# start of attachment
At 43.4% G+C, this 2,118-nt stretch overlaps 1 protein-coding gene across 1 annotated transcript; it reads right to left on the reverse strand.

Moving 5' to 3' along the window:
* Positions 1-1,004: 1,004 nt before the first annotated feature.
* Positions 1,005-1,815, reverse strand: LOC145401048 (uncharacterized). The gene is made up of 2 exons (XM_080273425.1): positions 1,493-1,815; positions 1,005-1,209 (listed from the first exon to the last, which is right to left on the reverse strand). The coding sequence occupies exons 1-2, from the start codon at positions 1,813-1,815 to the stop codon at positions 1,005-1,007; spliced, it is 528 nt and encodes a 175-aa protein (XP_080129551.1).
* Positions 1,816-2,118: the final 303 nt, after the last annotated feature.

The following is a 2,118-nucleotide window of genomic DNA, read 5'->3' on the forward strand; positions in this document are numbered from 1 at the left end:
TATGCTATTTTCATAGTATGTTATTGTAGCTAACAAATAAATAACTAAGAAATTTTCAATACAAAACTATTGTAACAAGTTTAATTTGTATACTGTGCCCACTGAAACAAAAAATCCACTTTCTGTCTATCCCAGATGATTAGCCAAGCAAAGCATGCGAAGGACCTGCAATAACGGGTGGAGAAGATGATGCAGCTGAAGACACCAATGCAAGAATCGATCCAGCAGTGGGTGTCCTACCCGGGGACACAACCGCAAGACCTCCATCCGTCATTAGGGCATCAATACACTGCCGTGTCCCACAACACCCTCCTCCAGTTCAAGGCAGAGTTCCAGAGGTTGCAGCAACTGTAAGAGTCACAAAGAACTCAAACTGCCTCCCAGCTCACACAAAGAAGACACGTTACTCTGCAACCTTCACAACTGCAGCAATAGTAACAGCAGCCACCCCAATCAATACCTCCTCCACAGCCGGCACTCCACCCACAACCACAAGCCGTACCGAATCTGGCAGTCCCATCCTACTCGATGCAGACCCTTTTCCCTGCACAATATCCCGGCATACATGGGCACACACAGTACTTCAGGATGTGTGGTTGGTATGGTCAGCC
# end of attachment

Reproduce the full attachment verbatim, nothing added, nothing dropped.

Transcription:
At 43.4% G+C, this 2,118-nt stretch overlaps 1 protein-coding gene across 1 annotated transcript; it reads right to left on the reverse strand.

Moving 5' to 3' along the window:
* Positions 1-1,004: 1,004 nt before the first annotated feature.
* Positions 1,005-1,815, reverse strand: LOC145401048 (uncharacterized). The gene is made up of 2 exons (XM_080273425.1): positions 1,493-1,815; positions 1,005-1,209 (listed from the first exon to the last, which is right to left on the reverse strand). The coding sequence occupies exons 1-2, from the start codon at positions 1,813-1,815 to the stop codon at positions 1,005-1,007; spliced, it is 528 nt and encodes a 175-aa protein (XP_080129551.1).
* Positions 1,816-2,118: the final 303 nt, after the last annotated feature.

The following is a 2,118-nucleotide window of genomic DNA, read 5'->3' on the forward strand; positions in this document are numbered from 1 at the left end:
TATGCTATTTTCATAGTATGTTATTGTAGCTAACAAATAAATAACTAAGAAATTTTCAATACAAAACTATTGTAACAAGTTTAATTTGTATACTGTGCCCACTGAAACAAAAAATCCACTTTCTGTCTATCCCAGATGATTAGCCAAGCAAAGCATGCGAAGGACCTGCAATAACGGGTGGAGAAGATGATGCAGCTGAAGACACCAATGCAAGAATCGATCCAGCAGTGGGTGTCCTACCCGGGGACACAACCGCAAGACCTCCATCCGTCATTAGGGCATCAATACACTGCCGTGTCCCACAACACCCTCCTCCAGTTCAAGGCAGAGTTCCAGAGGTTGCAGCAACTGTAAGAGTCACAAAGAACTCAAACTGCCTCCCAGCTCACACAAAGAAGACACGTTACTCTGCAACCTTCACAACTGCAGCAATAGTAACAGCAGCCACCCCAATCAATACCTCCTCCACAGCCGGCACTCCACCCACAACCACAAGCCGTACCGAATCTGGCAGTCCCATCCTACTCGATGCAGACCCTTTTCCCTGCACAATATCCCGGCATACATGGGCACACACAGTACTTCAGGATGTGTGGTTGGTATGGTCAGCC